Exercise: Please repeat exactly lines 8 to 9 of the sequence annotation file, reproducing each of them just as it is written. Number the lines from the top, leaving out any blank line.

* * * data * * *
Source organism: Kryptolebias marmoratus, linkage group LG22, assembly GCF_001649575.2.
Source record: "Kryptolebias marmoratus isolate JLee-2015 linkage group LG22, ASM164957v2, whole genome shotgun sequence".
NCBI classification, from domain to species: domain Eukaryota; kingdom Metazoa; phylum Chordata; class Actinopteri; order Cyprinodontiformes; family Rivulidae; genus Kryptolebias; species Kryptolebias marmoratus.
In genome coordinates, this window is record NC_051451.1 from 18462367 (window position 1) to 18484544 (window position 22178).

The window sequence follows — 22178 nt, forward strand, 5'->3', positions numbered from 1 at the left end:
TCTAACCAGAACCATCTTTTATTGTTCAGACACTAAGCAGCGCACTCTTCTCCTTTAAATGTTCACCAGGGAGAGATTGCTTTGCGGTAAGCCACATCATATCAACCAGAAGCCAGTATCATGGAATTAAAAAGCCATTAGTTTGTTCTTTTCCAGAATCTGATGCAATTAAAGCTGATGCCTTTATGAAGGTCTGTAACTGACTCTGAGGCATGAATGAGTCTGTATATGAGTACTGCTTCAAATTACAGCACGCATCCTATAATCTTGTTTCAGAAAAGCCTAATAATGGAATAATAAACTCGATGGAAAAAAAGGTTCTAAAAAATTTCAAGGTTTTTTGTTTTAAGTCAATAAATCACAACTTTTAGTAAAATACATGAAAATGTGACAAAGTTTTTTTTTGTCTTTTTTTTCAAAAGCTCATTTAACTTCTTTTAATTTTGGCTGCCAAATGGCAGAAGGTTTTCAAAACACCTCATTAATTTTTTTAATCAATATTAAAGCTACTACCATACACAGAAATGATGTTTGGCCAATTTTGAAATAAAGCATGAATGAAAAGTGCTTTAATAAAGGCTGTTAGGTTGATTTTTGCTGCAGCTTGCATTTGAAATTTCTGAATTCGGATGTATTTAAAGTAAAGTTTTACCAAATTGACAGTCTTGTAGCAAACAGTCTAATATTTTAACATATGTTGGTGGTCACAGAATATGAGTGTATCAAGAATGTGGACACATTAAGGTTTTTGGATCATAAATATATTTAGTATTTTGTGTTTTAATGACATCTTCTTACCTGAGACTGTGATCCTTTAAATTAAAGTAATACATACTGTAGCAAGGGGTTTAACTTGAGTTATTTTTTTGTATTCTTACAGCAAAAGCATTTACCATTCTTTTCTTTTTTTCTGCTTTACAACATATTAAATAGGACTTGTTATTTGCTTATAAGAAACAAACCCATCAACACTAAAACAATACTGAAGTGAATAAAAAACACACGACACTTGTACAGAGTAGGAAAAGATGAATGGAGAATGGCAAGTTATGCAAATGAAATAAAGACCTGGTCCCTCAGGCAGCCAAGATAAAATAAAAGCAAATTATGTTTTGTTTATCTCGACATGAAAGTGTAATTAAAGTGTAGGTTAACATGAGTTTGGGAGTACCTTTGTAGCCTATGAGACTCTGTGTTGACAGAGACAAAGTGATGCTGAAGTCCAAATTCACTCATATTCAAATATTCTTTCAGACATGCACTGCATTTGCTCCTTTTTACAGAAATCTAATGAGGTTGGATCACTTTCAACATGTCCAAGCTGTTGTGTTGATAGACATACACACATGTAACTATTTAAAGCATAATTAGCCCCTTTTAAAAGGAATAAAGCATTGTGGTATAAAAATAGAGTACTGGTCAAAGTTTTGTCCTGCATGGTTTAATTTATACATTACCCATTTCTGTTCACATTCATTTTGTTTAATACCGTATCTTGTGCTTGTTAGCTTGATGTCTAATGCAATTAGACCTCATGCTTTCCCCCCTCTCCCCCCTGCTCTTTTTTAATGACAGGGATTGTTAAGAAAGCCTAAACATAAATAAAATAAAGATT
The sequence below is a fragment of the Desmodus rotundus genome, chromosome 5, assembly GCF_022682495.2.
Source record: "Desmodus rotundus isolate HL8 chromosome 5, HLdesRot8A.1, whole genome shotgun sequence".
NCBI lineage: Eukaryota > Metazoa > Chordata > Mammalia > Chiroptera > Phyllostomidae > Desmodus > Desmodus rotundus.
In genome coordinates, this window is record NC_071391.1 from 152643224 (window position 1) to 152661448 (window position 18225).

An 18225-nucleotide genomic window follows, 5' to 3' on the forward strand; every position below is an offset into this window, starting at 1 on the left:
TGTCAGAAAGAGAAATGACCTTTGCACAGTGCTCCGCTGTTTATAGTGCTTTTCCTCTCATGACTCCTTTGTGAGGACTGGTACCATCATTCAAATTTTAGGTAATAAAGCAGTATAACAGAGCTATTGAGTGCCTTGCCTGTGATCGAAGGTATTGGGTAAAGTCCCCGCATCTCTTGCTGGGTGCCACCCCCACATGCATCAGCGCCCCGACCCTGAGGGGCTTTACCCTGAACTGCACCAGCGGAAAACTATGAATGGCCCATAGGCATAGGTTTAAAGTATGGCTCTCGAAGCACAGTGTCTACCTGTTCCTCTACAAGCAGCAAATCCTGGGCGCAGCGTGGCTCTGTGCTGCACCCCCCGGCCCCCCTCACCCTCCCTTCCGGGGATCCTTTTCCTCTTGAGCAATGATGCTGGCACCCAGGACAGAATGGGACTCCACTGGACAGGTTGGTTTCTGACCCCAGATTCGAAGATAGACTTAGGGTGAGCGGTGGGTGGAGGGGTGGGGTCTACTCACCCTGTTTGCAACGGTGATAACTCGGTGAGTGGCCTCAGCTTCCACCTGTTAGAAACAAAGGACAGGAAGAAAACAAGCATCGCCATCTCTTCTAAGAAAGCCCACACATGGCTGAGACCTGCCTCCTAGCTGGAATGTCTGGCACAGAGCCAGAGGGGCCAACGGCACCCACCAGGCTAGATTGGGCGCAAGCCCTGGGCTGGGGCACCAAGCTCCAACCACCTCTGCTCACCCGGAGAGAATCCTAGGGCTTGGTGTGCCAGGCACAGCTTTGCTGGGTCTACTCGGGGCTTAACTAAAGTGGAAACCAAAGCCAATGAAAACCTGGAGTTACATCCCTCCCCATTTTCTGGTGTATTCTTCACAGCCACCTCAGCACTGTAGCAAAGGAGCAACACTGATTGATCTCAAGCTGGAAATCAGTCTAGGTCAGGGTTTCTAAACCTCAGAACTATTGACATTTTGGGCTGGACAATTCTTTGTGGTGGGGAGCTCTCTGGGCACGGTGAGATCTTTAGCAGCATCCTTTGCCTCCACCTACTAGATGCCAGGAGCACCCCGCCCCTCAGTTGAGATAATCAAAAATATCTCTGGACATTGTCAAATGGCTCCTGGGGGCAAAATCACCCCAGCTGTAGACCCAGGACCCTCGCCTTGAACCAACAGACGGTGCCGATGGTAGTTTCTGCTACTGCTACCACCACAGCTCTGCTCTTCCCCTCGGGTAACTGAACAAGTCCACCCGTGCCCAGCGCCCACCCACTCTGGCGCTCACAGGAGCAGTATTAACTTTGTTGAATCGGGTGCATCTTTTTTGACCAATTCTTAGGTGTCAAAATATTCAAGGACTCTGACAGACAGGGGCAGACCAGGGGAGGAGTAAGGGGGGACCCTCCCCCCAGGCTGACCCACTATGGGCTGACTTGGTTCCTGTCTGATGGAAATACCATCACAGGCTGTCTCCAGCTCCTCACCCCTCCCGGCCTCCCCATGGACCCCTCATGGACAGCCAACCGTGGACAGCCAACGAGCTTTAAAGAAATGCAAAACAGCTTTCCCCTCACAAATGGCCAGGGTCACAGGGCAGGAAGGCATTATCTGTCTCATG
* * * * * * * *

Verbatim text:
Source record: "Desmodus rotundus isolate HL8 chromosome 5, HLdesRot8A.1, whole genome shotgun sequence".
NCBI lineage: Eukaryota > Metazoa > Chordata > Mammalia > Chiroptera > Phyllostomidae > Desmodus > Desmodus rotundus.